There are inherent plusses and minuses of acquiring a restaurant business from a franchisor versus a franchisee. Which is the best route to take for an M&A transaction? Watch Unbridled Capital’s insights here from Rick Ormsby.
The topic of today's episode is what do you advise franchise clients to consider when purchasing a company-owned location? Now, interestingly, buyers of company-owned restaurant packages and buyers or franchisee restaurants are often two different groups. They will sometimes cross over, but normally not. Re-franchising of corporate-owned units generally has the following benefits: number one, greater confidence in the financial information presented. Number two, easier lease assignment process since the franchisor typically will remain guaranteed on the leases. Number three, pricing upside in the P&L since corporate typically keeps pricing much lower than that of franchisees. This is a huge benefit. Just a five to 6% increase in pricing could have a tremendous positive effect on EBITDA, as pricing generally flows through at 85% or greater. Number four, ability to increase margins since franchisor's almost universally run poor P&L's. Number five, franchisors generally own in big markets, so they typically sell a consolidated group of stores, which is appealing to many from a GNA standpoint and for traveling purposes.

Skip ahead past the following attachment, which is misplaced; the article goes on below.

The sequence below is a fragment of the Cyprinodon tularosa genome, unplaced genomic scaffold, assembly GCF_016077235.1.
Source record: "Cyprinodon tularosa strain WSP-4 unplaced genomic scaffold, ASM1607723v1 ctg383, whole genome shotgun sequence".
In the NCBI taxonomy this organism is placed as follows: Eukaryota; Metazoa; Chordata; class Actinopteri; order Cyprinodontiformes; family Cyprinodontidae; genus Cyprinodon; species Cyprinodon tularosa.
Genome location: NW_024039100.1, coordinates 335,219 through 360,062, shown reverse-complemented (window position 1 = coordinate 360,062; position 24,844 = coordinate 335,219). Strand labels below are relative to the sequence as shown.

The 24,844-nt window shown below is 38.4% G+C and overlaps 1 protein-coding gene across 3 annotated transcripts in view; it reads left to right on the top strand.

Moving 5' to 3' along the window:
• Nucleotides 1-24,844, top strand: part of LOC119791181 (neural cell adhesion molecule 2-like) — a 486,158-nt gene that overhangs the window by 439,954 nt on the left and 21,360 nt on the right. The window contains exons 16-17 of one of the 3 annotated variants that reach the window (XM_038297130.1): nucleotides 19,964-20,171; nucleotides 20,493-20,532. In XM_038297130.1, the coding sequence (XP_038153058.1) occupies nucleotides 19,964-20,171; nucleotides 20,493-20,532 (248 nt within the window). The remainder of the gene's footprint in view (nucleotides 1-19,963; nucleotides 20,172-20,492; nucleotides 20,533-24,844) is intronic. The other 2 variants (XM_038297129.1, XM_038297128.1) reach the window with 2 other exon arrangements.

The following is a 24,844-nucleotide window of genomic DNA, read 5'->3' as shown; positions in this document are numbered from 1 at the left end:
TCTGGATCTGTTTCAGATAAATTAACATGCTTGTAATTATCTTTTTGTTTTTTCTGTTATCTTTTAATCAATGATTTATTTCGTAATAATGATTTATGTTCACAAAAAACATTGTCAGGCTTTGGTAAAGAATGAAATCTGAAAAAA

Now, corporate-owned locations are not desirable to some buyers for the following reasons: number one, pricing is generally way too high based on the market multiple of EBITDA, and number two, corporate deals can be difficult to finance since the price can be more arbitrary. Number three, franchisors generally have more near-term remodeling obligations than franchisees do. They generally don't keep up as well with their CapEx. Number four, franchisors will often add huge development obligations on their corporate re-franchise markets, often greater than what you'll find on a franchise to franchise transfer. Additionally, some franchisors will have liquidated damages if new unit development doesn't occur, and number five, some franchisors will mark up third-party leases. In addition to being a bad business practice, in my opinion, it also affects lease adjusted leverage. It makes borrowing more difficult.
Number six, in recent years, some franchisors have started requiring buyers of corporate locations to guarantee to keep the assets for a minimum of five years or give back to profits from the sale if the assets are sold to another franchisee during this time period. Number seven, many franchisees don't like the corporate culture at the store level, and they experienced significant management turnover post-acquisition when compared to franchisee locations, and number eight, key operators for franchisors usually haven't run a true P&L and therefore struggle with doing so when they work for franchisee. For franchisee owned businesses, the upside and downside are typically the inverse of the company-owned locations just mentioned. If you're looking at a corporate owned or franchise business and you need help or thoughts on how to value it, please feel free to reach out to us anytime. Thanks so much.